That's me under a tree, trying to figure out why the school behind me wasn't currently a place of learning.
A recent visit I made to a ‘middle belt’ (ethnically mixed area with both Muslim and Christian inhabitants) Local Government Authority was helpful in illustrating the challenges we face in trying to improve the quality of education in some of Nigeria's toughest regions. Sometimes trips like this can leave you feeling a little dejected: all you can see are the problems. But it's only by understanding these difficulties that we will be able to make sustained progress in the future.
At a large meeting with the LGA Chairman and many other officials we enquired on progress before visiting some local schools. It was raised that a major problem currently impacting on education in the area, was a teachers’ strike. The teachers union had called the strike over non payment of promotion-related salary increments dating back to 2005. The LGA Chairman had authorised these payments, but problems with the budget and the alleged inaction of State authorities meant the problem was unresolved. A deeper unmentioned problem was the absence of reliable budgeting that meant that in some areas salaries were paid late and no attempt to actively manage the payroll had been made, with confused and mixed lines of responsibility.
A visit to a large urban ‘model’ primary school in the LGA town showed how several rundown classroom blocks were serving around 2,000 students. The school was in poor condition with no perimeter boundary and obvious signs of vandalism, with houses encroaching on the school land. The school had been closed for the last 2 weeks due to a strike and no teachers were present, although children playing were plentiful.
The second rural school visited was close to a good surfaced road, but sadly was one of the most neglected I have visited in Nigeria. Both the head teacher and village head mentioned the community had no influential or rich citizens to support the school. The school had been shut for the last 6 weeks due to holidays/exams and strikes, the blackboards still recorded attendance from March 29th. Two of the 4 classroom blocks (community built of compressed mud brick) were not that old but in terrible condition, with eroded floors, no furniture and a subsiding roof (beams eaten by termites) that was on the point of collapse and a danger to any student inside. This was despite the building being re-roofed in 2008.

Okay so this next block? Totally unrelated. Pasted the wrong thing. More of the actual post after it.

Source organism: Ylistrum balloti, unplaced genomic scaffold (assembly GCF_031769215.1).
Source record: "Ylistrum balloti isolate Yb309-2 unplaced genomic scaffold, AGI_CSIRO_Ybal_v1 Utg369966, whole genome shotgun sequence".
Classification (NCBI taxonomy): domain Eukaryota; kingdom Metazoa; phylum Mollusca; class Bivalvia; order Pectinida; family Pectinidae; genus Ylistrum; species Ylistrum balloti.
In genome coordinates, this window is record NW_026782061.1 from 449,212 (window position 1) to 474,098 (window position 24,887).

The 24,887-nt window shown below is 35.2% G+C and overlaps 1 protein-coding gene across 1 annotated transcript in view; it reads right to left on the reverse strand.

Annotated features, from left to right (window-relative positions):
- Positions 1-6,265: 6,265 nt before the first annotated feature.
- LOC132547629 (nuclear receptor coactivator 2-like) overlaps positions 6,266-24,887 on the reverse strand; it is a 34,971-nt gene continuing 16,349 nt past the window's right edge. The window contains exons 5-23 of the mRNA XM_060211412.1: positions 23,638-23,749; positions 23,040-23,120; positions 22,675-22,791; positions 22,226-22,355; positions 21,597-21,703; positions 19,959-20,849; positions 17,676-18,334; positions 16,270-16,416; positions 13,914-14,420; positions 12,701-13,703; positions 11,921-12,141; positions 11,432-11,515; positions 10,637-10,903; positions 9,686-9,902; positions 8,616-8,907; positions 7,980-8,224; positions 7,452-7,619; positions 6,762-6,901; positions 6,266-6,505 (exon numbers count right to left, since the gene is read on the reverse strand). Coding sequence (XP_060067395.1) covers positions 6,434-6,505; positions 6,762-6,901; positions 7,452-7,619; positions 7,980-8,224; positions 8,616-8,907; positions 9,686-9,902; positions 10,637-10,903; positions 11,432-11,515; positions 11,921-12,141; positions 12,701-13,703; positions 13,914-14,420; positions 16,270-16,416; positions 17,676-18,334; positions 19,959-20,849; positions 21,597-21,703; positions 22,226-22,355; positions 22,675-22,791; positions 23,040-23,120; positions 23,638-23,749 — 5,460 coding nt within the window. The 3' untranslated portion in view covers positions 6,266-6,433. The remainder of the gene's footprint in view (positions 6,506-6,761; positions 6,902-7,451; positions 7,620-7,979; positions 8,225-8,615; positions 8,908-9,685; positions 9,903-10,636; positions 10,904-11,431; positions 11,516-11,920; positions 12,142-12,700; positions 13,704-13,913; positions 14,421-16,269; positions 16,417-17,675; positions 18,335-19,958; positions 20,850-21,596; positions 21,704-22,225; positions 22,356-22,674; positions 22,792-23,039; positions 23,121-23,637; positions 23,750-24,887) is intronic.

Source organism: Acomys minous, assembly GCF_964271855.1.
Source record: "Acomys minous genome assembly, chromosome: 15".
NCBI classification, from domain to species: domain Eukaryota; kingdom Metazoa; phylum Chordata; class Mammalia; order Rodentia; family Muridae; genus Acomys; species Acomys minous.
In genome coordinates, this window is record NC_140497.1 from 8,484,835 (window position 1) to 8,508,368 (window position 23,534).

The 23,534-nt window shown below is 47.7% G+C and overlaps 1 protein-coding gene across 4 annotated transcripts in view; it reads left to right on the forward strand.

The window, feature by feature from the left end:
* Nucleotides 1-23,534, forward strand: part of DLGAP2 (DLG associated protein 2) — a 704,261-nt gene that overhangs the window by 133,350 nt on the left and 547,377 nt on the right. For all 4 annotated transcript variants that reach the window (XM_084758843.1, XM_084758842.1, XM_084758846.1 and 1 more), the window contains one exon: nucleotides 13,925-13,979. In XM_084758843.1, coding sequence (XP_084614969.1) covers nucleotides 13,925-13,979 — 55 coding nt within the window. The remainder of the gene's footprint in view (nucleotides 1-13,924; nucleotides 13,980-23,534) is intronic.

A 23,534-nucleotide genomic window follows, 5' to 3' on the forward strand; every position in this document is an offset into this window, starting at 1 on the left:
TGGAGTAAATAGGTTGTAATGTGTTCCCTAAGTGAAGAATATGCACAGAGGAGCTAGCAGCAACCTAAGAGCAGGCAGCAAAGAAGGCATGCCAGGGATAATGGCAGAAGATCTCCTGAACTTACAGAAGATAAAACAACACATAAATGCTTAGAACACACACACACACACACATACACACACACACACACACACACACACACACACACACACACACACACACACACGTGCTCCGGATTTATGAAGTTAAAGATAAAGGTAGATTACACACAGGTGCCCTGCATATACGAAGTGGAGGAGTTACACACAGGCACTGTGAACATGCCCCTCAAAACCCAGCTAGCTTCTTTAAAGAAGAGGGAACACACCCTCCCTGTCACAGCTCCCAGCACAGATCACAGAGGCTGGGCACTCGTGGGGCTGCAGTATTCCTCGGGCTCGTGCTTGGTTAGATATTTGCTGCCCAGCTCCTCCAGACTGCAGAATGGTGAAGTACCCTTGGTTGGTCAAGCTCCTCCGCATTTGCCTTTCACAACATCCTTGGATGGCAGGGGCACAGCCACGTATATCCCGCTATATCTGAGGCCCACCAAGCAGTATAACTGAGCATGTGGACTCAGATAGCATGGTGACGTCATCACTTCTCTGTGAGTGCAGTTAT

Disenchantment of both communities and teachers are powerful obstacles to improving education quality. Both of these schools will need considerable sensitisation and support to reverse deep seated neglect and limited community engagement.
However, we are trying to turn things around. DFID's ESSPIN education programme has recently engaged in this LGA, mobilisng communities to support their schools and starting 'quick win' interventions : head teacher and teacher training, school grants programmes and the provision of water boreholes and toilets. At both schools visited boreholes were being installed: clean water will help tackle health problems in the community and encourage girls' attendance. When communities receive school grants, the learning environment almost always gets better and the will to improve matters returns.
The problems can’t be solved by aid money alone, it requires more fundamental reforms to the government systems that attempt to deliver social services. That is why DFID Nigeria are supporting areas like this with a suite of programmes that support government capacity in broader reforms: budget planning, staff deployment, health, justice and democracy - all in addition to the education support from ESSPIN. For example the teachers grievances can only be addressed when proper payroll management and budgeting is put in place and this requires joined up working to make an impact.